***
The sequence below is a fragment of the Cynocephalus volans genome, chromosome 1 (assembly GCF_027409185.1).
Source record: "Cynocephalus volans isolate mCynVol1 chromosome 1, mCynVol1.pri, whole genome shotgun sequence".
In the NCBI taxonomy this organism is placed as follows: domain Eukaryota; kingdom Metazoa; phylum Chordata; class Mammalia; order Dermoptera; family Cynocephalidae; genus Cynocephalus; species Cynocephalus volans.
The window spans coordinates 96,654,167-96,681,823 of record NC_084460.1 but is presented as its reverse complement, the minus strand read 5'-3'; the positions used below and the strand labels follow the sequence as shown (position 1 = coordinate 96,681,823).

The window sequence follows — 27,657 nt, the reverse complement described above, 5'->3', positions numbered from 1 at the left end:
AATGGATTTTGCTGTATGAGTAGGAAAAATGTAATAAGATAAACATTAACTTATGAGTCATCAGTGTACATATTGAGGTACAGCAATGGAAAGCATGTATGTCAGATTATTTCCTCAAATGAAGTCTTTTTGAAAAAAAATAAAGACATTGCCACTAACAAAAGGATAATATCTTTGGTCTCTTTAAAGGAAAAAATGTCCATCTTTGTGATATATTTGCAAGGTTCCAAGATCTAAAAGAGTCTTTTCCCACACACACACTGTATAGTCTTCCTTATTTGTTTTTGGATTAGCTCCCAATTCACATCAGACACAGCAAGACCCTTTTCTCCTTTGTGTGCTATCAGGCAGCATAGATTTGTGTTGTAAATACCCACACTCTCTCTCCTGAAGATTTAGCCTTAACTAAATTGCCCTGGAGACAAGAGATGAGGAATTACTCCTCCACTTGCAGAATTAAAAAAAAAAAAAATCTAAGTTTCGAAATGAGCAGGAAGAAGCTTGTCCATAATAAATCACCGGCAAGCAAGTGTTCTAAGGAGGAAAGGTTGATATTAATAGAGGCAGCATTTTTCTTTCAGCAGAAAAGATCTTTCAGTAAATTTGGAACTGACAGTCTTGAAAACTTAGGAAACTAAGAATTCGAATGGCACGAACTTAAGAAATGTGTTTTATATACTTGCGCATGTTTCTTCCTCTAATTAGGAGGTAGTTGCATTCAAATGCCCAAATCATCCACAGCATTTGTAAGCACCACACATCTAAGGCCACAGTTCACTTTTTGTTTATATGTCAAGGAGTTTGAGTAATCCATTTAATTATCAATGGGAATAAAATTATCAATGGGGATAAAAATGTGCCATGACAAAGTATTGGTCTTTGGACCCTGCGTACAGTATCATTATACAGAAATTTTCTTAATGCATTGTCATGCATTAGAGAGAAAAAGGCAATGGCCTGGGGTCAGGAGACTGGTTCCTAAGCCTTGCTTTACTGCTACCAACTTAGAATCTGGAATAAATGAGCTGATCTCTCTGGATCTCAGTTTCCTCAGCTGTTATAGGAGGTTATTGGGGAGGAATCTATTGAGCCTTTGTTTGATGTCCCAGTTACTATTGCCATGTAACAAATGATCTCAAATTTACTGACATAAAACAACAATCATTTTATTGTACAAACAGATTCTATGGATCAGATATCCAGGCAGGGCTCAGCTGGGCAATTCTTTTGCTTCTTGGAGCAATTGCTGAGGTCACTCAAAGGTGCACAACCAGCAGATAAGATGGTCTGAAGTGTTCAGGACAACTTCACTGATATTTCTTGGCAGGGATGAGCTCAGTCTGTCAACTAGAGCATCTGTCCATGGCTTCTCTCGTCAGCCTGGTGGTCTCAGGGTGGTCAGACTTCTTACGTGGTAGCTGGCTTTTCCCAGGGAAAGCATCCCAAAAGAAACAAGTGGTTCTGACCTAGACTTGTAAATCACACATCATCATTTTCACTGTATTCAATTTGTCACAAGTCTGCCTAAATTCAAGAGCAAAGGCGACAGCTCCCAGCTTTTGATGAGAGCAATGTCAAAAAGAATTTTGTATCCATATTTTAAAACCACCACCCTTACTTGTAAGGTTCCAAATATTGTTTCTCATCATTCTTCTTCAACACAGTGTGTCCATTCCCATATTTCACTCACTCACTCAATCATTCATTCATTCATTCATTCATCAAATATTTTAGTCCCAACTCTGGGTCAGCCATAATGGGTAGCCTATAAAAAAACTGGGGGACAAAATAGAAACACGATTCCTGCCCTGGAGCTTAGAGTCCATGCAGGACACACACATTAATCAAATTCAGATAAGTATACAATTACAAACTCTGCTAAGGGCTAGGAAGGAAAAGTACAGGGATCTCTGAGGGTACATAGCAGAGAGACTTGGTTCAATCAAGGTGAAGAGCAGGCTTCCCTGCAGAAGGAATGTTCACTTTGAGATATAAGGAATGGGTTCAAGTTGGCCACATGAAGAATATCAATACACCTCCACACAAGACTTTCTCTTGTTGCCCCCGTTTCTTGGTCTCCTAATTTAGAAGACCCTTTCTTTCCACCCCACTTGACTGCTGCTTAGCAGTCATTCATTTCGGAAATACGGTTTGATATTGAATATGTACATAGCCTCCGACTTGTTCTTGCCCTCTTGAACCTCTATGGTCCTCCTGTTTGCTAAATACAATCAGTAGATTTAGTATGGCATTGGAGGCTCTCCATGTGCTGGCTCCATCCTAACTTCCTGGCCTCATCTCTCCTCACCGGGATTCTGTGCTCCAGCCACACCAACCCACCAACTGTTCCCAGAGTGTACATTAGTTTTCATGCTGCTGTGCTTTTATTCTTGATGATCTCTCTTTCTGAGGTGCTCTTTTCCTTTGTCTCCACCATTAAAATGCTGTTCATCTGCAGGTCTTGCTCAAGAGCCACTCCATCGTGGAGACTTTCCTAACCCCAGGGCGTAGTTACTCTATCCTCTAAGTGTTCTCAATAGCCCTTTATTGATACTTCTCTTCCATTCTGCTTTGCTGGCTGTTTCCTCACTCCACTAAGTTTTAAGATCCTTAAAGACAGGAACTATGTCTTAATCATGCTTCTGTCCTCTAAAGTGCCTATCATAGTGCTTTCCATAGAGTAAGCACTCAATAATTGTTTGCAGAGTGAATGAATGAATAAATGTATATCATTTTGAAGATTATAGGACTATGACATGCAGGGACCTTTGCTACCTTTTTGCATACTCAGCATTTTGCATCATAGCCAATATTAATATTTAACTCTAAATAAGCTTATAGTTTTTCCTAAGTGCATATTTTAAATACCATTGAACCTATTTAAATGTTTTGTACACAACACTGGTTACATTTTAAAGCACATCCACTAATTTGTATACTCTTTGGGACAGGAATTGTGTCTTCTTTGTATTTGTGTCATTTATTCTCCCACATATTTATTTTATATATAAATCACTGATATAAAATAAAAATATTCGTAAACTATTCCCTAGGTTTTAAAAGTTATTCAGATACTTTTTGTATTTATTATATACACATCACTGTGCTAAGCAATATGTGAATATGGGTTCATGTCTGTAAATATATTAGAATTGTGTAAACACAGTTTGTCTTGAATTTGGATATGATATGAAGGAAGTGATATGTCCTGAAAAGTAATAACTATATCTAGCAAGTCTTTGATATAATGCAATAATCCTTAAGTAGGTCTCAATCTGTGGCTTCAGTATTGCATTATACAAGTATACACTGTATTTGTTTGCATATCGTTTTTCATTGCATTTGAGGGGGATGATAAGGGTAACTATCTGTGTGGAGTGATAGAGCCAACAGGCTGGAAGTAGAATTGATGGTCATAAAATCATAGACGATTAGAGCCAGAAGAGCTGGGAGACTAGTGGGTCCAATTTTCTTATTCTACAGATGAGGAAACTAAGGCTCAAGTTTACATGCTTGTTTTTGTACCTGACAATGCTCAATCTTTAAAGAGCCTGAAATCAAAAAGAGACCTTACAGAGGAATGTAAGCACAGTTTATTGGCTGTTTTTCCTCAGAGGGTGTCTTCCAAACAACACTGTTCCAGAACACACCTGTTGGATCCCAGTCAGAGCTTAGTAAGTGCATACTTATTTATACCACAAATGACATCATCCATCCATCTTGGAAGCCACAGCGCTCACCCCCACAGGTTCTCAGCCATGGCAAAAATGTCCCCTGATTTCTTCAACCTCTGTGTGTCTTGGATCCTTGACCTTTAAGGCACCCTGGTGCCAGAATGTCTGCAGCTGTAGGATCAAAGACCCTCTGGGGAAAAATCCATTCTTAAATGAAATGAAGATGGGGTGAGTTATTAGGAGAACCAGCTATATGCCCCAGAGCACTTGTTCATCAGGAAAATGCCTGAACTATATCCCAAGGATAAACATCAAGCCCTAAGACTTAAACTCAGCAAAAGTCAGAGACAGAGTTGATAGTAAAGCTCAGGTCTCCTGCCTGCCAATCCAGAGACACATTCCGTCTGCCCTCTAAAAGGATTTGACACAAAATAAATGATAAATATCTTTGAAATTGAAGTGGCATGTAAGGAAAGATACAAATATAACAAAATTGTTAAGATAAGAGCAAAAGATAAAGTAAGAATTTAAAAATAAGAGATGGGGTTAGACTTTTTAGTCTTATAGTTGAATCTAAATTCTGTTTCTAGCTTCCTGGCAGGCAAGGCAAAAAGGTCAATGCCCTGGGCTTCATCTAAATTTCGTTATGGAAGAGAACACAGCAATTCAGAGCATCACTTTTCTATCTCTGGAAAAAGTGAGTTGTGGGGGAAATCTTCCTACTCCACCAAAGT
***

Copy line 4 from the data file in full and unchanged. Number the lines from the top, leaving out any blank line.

The window spans coordinates 96,654,167-96,681,823 of record NC_084460.1 but is presented as its reverse complement, the minus strand read 5'-3'; the positions used below and the strand labels follow the sequence as shown (position 1 = coordinate 96,681,823).